In a presentation at M3AAWG’s 56th general meeting in October 2022, security expert and partner Dave Piscitello at Interisle Consulting Group LLC shared incredible and disturbing data with attendees.
The session was based on two reports. The first, Phishing Landscape 2022, can be found here, https://interisle.net/PhishingLandscape2022.html. Key findings from that report included that three million phishing reports representing 1,123,000 phishing attacks, shows that phishing increased by 61 percent over the period 1 May 2021 through 30 April 2022. Piscitello commented that since the report, monthly phishing attacks continue to increase significantly, doubling since May 2020.
He notes that phishing continues to pose a significant threat to millions of Internet users. Among the major findings in the study, Interisle reports that:
Phishers targeted over 2000 businesses and organizations during the 1 May 2021 to 30 April 2022 period. The majority of phishing attacks targeted just ten brands.
A small number of registrars dominate malicious domain registration in some TLDs. In four TLDs, more than 80 percent of the malicious domains were registered through just one registrar.
Phishing attacks are disproportionately concentrated in new gTLDs. While the new TLDs’ market share decreased during our yearly reporting period, phishing among the new TLDs increased. It appears phishers also prefer free domain registrations, for example, domains available from commercialized TLDs operated by Freenom .
Phishers deliberately registered 69 percent of all domains used in phishing attacks. 58 percent of all reported phishing attacks were hosted on these maliciously registered phishing domains.
Cryptocurrency phishing rose 257 percent. Nearly 80 percent of the gTLD domains reported for phishing were maliciously registered. Wallets were the most targeted brands.
The report also found that 10 hosting networks accounted for 47 percent of phishing attacks – with the top 4 accounting for an astounding 30 percent of attacks. Think cyber attackers come from overseas? Think again…86 percent of phishing attacks against the top 10 hosting networks were located in the U.S. Data also suggests that subdomain services are a “one-stop” shop for attackers. These services offer free or inexpensive domain registration, anonymity and the ability to impersonate brands and accounted for 13% of all phishing attacks.
The second part of the session addressed data from an extensive malware report published in June 2022 by Interisle, available here: https://interisle.net/MalwareLandscape2022.html. The report uniquely focused on the resources and hosting malware attackers use, rather than on the numbers of malware infections, which have been addressed in a number of other studies.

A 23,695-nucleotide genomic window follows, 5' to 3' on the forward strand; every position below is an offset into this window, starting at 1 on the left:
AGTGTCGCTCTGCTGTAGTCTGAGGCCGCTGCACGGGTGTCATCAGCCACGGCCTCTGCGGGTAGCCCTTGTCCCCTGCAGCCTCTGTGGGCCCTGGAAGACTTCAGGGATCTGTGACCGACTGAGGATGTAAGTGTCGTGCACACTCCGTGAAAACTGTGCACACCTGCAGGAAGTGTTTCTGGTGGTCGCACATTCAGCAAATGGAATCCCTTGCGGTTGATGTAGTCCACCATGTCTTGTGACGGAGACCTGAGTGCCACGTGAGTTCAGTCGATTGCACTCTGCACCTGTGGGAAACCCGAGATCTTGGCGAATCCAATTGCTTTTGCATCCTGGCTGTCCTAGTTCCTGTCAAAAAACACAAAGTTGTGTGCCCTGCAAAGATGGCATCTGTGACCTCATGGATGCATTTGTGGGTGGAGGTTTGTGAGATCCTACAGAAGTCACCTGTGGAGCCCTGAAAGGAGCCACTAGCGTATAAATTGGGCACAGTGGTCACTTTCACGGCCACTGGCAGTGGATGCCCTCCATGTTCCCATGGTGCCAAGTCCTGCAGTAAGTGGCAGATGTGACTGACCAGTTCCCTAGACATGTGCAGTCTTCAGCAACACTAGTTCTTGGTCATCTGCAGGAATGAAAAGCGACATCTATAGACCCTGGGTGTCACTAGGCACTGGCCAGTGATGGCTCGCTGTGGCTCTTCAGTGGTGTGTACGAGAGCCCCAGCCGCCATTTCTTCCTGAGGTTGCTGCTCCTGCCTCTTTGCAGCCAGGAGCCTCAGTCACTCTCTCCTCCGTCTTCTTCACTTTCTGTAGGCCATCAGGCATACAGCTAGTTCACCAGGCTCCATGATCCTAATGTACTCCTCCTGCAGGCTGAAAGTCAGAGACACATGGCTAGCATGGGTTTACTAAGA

Malware has become a major issue as it’s deployed by nation-states and organized crime and in fact has surpassed fraud as the top issue in corporate compliance offices of all size companies globally. Ransomware and related attacks continue to wreak havoc and cost companies money and reputation.
From the report, Interisle reported “…By capturing nearly five million malware reports collected by the Cybercrime Information Center over a 365-day period, Interisle has produced a comprehensive report quantifying how malware perpetrators use Internet resources for nefarious purposes.” Interisle's unique malware taxonomy allowed its team to accurately measure and study the most prevalent types of malware, determine where said malware was served from or distributed, and discover which resources criminals were using to carry out their attacks.
The report notes that the most frequently reported malware targets IoT (Internet of Things) devices and that the majority of IoT malware appears to be hosted on networks in the Asia-Pacific region. Per Interisle, networks in the United States and China host the most malware that targets user-attended devices. Information stealers, ransomware, and backdoors are the most prevalent "endpoint" malware, i.e., malicious software that targets tablets, mobile phones, laptops, and PCs.
As could be expected, malware attackers are using all available tools and services, including file sharing, code repositories and storage services, to support their efforts. The legitimate tools are used to distribute source code, attack code, and files with compromised credentials or cryptographic keys. Malware purveyors are even offering their nefarious wares “as a service”, leveraging bandwidth and other technology tools.
In closing, Piscitello suggested, "Mitigating phishing and malware requires cooperation and determined efforts by all parties that comprise the naming, addressing, and hosting ecosystem exploited by cyberattackers" and that legislation or regulation may be necessary to effectively mitigate malware threats.”
More info, research and industry data can be found at the Cybercrime Info Center, https://cybercrimeinfocenter.org.
M3AAWG members continue their work against Internet threats. Best common practices addressing these issues can be found here: https://www.m3aawg.org/published-documents.
Interested in submitting an idea for a session at M3AAWG’s meetings? December 14, 2022 is the deadline for our 57th general meeting in San Francisco. See here for details: https://www.m3aawg.org/events/call-for-proposals.